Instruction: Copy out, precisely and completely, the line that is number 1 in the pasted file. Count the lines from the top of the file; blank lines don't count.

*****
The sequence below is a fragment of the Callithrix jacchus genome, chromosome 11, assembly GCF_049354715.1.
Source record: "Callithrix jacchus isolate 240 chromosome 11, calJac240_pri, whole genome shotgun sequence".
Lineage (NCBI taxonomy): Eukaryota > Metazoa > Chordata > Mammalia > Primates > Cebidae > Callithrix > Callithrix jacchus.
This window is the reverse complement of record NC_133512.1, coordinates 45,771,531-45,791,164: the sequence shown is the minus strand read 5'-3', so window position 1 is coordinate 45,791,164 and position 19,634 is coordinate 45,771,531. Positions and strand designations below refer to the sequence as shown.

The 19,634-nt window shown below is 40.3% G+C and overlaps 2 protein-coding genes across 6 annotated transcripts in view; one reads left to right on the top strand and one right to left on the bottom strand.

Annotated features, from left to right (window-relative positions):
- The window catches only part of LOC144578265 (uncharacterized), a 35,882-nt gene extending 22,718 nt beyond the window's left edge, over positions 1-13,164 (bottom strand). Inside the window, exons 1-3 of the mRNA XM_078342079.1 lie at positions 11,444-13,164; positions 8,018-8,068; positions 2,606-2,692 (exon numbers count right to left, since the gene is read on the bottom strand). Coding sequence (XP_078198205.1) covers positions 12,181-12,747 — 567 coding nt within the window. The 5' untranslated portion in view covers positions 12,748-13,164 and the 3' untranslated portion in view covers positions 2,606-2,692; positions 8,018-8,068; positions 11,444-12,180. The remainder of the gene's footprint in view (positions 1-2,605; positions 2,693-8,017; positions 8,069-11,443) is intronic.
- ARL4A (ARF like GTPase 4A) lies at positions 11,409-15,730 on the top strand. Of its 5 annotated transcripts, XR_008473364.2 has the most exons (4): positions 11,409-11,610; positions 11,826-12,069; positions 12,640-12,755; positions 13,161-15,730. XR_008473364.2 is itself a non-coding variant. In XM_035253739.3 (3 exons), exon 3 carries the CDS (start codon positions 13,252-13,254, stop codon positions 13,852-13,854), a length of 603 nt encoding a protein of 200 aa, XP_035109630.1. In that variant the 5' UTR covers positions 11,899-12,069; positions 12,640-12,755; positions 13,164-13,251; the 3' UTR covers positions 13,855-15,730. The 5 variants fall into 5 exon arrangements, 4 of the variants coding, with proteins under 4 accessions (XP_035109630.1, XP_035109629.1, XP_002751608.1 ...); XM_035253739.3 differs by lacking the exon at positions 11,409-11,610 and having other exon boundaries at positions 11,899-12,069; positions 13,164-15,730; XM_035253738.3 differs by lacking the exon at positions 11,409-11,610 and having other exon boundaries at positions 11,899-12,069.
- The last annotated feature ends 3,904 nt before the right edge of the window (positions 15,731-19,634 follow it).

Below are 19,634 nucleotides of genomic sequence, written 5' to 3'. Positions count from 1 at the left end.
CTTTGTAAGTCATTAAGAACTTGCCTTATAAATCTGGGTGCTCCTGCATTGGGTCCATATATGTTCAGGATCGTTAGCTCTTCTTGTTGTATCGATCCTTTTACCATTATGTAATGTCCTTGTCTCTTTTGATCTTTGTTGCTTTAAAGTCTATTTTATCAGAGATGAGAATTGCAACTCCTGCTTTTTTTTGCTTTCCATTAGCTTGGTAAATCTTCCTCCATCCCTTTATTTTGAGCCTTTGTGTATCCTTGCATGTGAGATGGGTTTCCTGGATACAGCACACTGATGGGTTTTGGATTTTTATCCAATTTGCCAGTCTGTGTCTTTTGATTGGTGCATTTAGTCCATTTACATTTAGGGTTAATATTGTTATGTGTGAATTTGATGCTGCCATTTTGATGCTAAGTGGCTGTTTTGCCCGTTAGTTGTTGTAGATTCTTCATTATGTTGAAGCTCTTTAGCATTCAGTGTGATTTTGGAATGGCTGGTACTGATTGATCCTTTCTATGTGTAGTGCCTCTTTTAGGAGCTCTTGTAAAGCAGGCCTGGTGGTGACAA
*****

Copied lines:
The sequence below is a fragment of the Callithrix jacchus genome, chromosome 11, assembly GCF_049354715.1.